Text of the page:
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BIAZA Conservation Grant

We are pleased to announce that we are now accepting applications for the £5000 BIAZA Conservation Grant, 2017!

This grant is available to support conservation projects carried out by BIAZA collections. The winner will be announced at the AGM on 18 May at The Deep.

For details of eligibility and an application form click here.

Examples of eligible work includes:
•    Projects that address research priorities of rare and threatened species and habitats including ecology and human-wildlife conflict
•    Projects which aim to increase awareness of ecology, conservation and environmental issues in local communities, and capacity building of people on how to develop and carry out sustainable management practices in those communities
•    Projects which aim to design and implement conservation education programmes, with strategic conservation objectives linked to threatened species and habitats
•    Projects which aim to improve protection of wild habitats and species

Deadline for applications is 5pm Monday 27 February 2017



BIAZA's last Conservation Grant of £5000 was awarded in 2014 the to Isle of Wight Zoo for its work with the reddish buff moth.
This supported a collabrative project involving BIAZA members Isle of Wight Zoo, Amazon World and Seaview Wildlife who are now working together alongside Butterfly Conservation, English Nature and Hampshire and Isle of Wight Wildlife Trust to help conserve the Reddish Buff Moth. 

The reddish buff moth (Acosmetia caliginosa) is one of the UK’s most rare native species, listed as a priority species within the UK Biodiversity Action plan (UKBAP).  Its range has always been restricted to the Isle of Wight and southern Hampshire, but in recent years that range has decreased further still, and despite a number of unsuccessful reintroduction attempts, the moth is now only found in one site on the Isle of Wight.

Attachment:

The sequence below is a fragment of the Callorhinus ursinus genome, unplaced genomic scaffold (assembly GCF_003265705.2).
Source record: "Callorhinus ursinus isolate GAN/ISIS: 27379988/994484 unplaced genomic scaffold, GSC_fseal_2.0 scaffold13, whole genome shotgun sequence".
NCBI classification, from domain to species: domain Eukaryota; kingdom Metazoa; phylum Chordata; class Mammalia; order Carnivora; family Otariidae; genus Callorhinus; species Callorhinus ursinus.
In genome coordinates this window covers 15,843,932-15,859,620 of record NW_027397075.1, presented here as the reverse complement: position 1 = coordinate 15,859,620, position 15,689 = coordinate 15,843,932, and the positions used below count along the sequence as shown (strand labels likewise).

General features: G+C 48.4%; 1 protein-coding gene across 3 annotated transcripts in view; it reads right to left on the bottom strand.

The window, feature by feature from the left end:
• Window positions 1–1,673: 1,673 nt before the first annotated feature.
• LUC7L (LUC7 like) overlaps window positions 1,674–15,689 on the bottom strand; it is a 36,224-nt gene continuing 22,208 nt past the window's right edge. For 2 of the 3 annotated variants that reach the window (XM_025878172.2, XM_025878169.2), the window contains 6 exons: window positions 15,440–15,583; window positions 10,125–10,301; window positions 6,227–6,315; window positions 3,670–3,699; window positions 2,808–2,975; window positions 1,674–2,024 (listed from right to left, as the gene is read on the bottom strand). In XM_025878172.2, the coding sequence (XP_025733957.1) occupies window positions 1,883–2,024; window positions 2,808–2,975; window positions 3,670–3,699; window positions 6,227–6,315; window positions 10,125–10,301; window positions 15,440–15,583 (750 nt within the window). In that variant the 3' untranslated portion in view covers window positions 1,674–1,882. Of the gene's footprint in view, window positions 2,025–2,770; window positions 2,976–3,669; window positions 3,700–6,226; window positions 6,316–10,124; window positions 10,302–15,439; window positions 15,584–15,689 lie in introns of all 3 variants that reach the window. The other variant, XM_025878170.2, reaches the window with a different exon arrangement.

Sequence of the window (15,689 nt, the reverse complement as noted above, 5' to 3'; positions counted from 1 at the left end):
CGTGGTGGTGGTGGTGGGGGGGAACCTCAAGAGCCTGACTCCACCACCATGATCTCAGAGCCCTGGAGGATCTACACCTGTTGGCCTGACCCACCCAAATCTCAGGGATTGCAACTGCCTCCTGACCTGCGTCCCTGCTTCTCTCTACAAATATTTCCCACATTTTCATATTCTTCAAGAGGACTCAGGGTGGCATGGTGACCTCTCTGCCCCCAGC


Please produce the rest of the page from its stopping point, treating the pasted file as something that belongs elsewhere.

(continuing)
In May 2014 zoo staff made an initial visit to this site and met local moth expert Ian Fletcher, who explained what had been happening with the population over the past few years and helped the team to identify saw-wort Serratula tinctoria,the preferred food plant of the reddish buff larvae.  In July staff from all three zoos took part in a workshop led by field ecologist Martin Harvey to develop the skills needed to carry out larval surveys using vacuum suction of saw-wort plants to establish numbers of larvae present (using a sort of huge mechanically-powered pooter!).

Long-term monitoring is now being carried out by the trainined zoo staff, with surveying at the known site for both larvae and adult moths (by moth trapping). Habitat surveys have also been carried out to identify other sites on the Isle of Wight which may have the potential to support the Reddish Buff moth or which may be suitable locations for future moth introductions.

Survey results have been collated and reported to the site managers of the known site, and to Butterfly Conservation who oversee the UKBAP.


 




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